The Pearl Theatre Company revives Shelagh Delaney's groundbreaking drama about a working-class English teenager in the '50s trying to control her own destiny. More…
In 1959 at age 18, playwright Shelagh Delaney rocked the theatre world with a play that both defined and defied her generation. Not seen on a New York stage for 35 years, 'A Taste of Honey' is the clever, passionate, and poignant story of a young woman facing an uncertain future in a hostile world—and learning to trust that love, messy and heartbreaking as it is, will see her through. Directed by Austin Pendleton.
See it if you like stories about teenage rebellion gone awry & flawed weak characters. Well written & performed. but seriously lacks climax/conclusion
Don't see it if Never really comes to any boil though scenes might be interesting in themselves. Ends without a payoff. Not bad, but somewhat disappointing.
See it if You enjoy stories of dysfunctional mother daughter relationships and the struggle to make ends meet.
Don't see it if You dislike slower paced stories. It's a nice story but not very exciting. There are some good scenes but it drags on a little too long.
See it if you want to see an excellent example of post-war British kitchen sink drama, refreshingly revived & expertly acted (except for Brad Cover).
Don't see it if you find dysfunctional family dramas & trials of the working class tiresome or shrill. [Though Pendleton breathes new life into this relic.]
See it if Solid revival of little seen British kitchen sink drama; uneven cast held together by Brochman's performance & Pendleton's staging
Don't see it if Slice of life drama doesn't interest. Period details/situations can prove to be dated. Heavy accents often mismanaged
See it if you're a fan of 50's Britain's kitchen sink drama about a confused girl's coming of age despite a domineering mother, fan of the Pearl
Don't see it if Slightly dated Brit dramas don't do it for you, frustrated by confused heroines and domineering mums, melange of accents are confusing
See it if You like plays about social injustice in 1950s working class England. About a mother-daughter conflict in a fight to survive situation.
Don't see it if You cannot watch violence against women. Are depressed. Do not like dismal situations.
See it if you want to see a piece of theater history performed by a strong cast with haunting jazzy music. Still amazingly relevant.
Don't see it if you like action packed shows, you can't accept the 4th wall being broken or you're bothered by musicians oddly juxtaposed into the action.
See it if You liked the 1961 movie that poignantly captured a changing society and the alienation of teenagers. This production lives up to the movie
Don't see it if You primarily like modern theater with modern topics.
See it if you like stories about disfunctional relationships, both parental and romantic. Well developed and well acted.
Don't see it if you prefer traditional uncomplicated stories or are bothered by Irish accents.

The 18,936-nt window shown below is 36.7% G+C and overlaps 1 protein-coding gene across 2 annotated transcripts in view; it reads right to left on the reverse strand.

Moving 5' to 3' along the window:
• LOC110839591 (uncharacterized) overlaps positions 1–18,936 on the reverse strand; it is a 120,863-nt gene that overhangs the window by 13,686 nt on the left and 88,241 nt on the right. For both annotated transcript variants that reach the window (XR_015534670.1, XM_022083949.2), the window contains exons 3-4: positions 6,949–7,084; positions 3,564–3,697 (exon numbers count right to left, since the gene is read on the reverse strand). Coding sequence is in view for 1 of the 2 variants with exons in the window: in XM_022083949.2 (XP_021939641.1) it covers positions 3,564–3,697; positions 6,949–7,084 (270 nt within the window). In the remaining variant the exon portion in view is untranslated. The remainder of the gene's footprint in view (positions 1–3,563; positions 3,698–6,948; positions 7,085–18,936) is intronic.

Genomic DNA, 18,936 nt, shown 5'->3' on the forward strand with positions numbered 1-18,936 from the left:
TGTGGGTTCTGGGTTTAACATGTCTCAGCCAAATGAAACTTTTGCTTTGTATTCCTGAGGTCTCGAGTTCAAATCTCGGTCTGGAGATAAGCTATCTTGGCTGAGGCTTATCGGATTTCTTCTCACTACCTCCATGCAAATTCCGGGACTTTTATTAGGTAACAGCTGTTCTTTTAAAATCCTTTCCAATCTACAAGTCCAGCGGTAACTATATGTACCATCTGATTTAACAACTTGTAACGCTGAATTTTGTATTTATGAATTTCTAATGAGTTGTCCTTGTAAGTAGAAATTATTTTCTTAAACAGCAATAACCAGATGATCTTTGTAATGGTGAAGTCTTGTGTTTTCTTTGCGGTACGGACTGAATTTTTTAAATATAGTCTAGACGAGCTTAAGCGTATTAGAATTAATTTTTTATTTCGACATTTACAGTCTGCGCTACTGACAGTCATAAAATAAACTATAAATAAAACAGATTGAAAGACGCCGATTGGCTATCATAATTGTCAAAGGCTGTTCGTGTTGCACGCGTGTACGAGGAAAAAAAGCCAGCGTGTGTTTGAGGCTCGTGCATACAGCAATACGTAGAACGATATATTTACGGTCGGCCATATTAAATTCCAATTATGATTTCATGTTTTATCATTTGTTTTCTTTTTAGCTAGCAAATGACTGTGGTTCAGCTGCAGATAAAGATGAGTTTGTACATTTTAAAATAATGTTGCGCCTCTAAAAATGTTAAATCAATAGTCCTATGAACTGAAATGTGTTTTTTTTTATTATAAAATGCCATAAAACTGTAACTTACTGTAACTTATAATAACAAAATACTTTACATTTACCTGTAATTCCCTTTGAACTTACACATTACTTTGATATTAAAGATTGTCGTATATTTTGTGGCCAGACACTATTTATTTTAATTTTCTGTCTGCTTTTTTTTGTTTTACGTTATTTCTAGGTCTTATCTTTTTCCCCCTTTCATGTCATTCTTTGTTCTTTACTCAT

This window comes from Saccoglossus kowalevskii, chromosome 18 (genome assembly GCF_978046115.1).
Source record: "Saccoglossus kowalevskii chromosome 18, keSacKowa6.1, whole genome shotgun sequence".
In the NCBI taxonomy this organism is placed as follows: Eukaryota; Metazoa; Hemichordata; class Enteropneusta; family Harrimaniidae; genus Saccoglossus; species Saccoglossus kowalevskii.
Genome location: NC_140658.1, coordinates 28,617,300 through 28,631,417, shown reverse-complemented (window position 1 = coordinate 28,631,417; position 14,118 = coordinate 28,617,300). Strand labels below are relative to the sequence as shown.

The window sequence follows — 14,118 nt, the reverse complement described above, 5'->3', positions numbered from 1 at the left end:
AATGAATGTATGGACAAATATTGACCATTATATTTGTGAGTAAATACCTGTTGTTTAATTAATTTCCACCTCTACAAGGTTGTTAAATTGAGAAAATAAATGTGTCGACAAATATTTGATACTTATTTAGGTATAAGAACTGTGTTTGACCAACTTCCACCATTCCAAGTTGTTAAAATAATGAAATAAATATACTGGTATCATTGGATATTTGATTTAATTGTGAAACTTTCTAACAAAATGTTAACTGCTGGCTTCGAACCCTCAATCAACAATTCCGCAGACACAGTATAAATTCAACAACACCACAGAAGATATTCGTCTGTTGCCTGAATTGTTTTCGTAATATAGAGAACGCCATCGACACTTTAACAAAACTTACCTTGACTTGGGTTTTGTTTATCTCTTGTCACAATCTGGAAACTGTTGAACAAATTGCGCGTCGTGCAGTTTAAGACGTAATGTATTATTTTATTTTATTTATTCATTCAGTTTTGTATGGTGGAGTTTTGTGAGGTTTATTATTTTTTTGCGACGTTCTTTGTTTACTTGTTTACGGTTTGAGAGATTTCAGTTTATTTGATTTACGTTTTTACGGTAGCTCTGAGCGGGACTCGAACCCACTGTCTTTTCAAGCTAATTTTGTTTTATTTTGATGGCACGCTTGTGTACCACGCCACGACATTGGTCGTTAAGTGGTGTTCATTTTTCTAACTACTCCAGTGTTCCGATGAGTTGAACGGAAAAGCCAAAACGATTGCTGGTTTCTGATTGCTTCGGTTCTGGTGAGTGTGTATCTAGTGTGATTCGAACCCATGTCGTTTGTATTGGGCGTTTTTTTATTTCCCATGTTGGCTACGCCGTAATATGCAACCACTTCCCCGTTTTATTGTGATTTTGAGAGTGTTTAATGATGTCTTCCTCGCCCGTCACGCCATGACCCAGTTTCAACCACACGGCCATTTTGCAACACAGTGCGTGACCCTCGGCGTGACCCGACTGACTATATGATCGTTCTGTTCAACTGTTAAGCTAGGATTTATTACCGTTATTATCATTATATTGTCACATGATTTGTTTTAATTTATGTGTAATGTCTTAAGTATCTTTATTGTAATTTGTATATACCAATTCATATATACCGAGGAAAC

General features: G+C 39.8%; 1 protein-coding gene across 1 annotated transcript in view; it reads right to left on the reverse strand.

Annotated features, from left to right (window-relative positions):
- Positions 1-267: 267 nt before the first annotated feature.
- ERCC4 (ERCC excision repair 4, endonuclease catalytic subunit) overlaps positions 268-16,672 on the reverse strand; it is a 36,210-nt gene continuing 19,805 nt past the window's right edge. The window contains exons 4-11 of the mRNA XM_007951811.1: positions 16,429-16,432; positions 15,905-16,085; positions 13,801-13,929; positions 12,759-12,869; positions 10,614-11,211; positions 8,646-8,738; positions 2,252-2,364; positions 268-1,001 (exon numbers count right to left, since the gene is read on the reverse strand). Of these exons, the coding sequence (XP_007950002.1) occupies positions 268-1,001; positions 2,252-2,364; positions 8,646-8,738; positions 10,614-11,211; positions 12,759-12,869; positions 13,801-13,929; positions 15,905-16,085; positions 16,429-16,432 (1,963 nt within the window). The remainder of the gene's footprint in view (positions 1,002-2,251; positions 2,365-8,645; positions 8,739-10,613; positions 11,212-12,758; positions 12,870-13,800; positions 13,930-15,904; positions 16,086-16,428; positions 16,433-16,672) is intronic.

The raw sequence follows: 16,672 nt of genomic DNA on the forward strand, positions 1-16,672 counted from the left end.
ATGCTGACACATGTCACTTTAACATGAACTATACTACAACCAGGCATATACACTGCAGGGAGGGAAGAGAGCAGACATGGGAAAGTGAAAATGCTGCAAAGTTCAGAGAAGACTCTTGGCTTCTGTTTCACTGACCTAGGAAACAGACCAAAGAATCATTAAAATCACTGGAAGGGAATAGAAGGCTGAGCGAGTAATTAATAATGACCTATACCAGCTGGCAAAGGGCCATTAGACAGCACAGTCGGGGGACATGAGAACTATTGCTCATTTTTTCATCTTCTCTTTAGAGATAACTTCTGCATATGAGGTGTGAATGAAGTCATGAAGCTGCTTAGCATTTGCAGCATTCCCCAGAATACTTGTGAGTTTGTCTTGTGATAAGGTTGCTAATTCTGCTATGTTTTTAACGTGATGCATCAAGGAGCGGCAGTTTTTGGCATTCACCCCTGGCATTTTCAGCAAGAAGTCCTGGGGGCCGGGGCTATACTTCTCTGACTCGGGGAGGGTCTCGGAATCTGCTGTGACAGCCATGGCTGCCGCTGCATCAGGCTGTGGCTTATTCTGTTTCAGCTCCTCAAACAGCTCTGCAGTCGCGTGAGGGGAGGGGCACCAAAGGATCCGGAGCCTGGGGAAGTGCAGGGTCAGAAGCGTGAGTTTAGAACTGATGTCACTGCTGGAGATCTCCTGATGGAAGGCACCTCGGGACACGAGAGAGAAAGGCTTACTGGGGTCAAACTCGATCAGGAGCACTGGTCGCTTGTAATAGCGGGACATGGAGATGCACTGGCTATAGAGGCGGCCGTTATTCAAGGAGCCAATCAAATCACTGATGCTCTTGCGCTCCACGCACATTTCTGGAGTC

See it if While still a remarkable achievement for a teenaged playwright, some of the shock of unplanned pregnancy, biracial child and gay co-parent..
Don't see it if ....has eroded, so a formerly rebellious statement now seems quaint and misted-over. Still a good evisceration of mother/daughter issues.
See it if You love history of theater. Excellent acting especially young girl. Set impressive. Kinda sad people trying to get by.
Don't see it if You don't liked dated plays. Very much from the 60's. However you may be surprised. Long two and a half hours. Wide theater hard to hear
See it if you enjoy a show that examines family dynamics interlaced with social issues in an earlier time.
Don't see it if you have a short attention span, as the play is two and a half hours long.
See it if you want to learn what the fuss is about. It's not drop-dead wonderful, but its subtle charm is that I can't get it out of my mind.
Don't see it if The Glass Menagerie is not your thing. This is almost a memory play, or at least feels like it, and for all the sorrow, the hope is there.
See it if You like relationship driven plays with intense, deep, sometimes disturbing outcomes.
Don't see it if If you want to see a light, fluffy play.
See it if revisiting a play that was profound & jolting in the 1950s, with themes of post-war poverty, family conflict & interracial relationships
Don't see it if you have no interest in traditional, classic theater that observes what was then (and what is now)
See it if You enjoy stories about families and how they work or not. Young English girl from lower class tries to find love & purpose on her own.
Don't see it if You could care less about how others try to overcome loveless childhoods.
See it if You love anything done in working class English accents no matter how banal the material. Or better yet, rent the original film.
Don't see it if You were hoping for an accurate revival of the original "kitchen sink" play. The pointless inclusion of non-realistic elements ruins that.
See it if It is a well acted play (with one exception) although the characters are rather stereotypical today. Interesting for its time and for now
Don't see it if you need action and "entertainment". This is thought-provoking not "fun".
See it if You want to see a once groundbreaking play with interesting relationships and themes of poverty and abandonment. Rebekah B is very good.
Don't see it if You are disturbed by bad parenting. The undercurrent was depressing despite funny moments of dialogue and mostly good acting.